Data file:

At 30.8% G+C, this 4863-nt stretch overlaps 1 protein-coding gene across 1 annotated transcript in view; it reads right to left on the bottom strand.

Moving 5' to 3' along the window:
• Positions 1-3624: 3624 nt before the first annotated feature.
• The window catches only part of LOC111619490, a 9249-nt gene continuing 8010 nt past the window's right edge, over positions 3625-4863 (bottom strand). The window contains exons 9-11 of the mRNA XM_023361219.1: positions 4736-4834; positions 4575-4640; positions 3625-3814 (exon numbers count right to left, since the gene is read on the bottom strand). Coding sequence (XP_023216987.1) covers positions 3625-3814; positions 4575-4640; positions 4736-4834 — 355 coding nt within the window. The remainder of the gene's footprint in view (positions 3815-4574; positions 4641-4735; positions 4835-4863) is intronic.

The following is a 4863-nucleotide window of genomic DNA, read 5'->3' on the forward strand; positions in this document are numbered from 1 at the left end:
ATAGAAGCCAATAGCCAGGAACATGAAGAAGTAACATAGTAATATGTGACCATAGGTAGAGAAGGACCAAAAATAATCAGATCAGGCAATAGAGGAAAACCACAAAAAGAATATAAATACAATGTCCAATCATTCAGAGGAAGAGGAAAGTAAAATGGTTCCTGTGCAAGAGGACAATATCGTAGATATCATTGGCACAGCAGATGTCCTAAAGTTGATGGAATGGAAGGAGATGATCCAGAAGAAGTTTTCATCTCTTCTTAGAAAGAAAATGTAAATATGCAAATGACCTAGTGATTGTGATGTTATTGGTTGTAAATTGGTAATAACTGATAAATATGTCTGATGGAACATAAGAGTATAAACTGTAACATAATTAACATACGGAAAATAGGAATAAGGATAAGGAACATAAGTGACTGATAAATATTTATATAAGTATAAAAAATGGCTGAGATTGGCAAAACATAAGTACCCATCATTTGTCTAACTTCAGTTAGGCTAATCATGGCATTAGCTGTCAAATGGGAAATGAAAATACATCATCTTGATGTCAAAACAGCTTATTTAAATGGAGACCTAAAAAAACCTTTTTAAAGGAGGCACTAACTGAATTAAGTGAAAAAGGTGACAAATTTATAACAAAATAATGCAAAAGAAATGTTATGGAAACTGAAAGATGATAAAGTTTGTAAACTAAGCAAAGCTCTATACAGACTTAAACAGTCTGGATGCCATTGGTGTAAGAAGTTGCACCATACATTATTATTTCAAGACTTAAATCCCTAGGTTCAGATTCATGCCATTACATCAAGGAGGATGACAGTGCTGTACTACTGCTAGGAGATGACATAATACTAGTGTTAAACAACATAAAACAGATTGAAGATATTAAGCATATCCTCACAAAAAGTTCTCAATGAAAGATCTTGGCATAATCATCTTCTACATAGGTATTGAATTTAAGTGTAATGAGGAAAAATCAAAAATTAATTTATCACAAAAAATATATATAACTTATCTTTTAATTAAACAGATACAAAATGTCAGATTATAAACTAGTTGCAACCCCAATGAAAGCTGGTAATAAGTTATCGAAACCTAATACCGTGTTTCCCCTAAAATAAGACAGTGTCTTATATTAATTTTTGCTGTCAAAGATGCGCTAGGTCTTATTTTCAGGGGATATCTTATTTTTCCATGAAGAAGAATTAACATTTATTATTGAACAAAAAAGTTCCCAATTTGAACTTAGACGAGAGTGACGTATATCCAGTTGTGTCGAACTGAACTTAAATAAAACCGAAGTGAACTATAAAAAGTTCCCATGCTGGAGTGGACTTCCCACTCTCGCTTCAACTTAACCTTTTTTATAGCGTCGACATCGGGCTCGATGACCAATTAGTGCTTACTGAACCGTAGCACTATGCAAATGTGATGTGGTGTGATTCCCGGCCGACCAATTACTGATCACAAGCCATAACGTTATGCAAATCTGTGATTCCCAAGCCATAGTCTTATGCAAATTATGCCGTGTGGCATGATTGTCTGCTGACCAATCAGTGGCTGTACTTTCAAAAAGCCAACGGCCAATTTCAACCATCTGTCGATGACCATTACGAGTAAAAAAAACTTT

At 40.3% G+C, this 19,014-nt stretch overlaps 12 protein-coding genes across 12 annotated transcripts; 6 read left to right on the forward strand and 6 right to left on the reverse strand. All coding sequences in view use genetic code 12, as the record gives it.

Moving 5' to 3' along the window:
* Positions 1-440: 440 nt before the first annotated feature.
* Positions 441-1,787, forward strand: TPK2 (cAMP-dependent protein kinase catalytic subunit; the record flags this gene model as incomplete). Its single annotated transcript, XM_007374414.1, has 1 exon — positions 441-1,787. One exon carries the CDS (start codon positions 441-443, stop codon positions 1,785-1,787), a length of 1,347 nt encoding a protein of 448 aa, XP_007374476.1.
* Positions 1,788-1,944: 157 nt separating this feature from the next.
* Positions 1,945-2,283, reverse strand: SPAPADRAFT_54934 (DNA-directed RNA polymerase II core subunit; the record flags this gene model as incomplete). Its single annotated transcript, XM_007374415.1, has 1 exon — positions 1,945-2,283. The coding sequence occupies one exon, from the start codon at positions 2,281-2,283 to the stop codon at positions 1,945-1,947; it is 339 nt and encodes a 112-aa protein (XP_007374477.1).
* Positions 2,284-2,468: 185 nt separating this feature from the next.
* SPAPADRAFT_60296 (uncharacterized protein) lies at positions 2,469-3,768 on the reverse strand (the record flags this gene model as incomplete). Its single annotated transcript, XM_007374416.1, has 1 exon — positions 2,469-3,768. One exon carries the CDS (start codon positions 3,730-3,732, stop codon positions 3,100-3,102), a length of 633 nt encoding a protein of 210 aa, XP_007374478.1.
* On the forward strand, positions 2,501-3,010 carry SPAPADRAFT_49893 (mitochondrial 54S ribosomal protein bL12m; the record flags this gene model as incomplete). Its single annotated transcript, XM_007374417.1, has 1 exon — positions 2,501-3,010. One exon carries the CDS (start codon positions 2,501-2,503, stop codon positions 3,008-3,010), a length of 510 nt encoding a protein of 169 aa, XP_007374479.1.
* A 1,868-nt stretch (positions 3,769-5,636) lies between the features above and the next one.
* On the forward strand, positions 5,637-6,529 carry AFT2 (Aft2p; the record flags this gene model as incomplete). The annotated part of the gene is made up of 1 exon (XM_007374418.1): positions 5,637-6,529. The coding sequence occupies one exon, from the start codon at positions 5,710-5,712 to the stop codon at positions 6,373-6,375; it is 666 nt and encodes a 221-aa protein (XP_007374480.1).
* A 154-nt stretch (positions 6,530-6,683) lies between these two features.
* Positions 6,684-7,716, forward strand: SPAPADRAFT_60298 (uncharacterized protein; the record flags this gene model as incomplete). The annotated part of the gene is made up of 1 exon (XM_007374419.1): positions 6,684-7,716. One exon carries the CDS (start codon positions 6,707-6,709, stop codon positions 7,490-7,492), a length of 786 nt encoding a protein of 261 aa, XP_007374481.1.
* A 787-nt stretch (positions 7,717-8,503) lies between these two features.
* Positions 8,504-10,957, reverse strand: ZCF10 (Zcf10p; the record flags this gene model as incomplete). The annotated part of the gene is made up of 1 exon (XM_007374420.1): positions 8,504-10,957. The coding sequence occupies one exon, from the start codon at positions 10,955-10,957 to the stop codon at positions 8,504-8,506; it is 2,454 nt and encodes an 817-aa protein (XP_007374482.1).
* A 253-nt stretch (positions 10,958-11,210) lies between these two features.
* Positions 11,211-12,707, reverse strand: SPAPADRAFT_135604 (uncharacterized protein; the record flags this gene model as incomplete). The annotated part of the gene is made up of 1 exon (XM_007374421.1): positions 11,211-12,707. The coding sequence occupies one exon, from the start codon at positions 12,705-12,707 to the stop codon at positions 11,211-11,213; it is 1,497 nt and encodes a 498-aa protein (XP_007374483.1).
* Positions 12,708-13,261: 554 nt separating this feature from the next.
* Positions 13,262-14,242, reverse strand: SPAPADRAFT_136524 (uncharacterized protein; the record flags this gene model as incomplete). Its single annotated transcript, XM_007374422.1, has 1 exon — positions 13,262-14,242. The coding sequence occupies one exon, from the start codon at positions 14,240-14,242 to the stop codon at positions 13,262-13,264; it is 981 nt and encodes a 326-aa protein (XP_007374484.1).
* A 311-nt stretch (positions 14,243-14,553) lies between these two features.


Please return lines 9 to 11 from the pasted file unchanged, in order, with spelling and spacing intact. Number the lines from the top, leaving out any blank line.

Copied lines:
* Positions 1-440: 440 nt before the first annotated feature.
* Positions 441-1,787, forward strand: TPK2 (cAMP-dependent protein kinase catalytic subunit; the record flags this gene model as incomplete). Its single annotated transcript, XM_007374414.1, has 1 exon — positions 441-1,787. One exon carries the CDS (start codon positions 441-443, stop codon positions 1,785-1,787), a length of 1,347 nt encoding a protein of 448 aa, XP_007374476.1.
* Positions 1,788-1,944: 157 nt separating this feature from the next.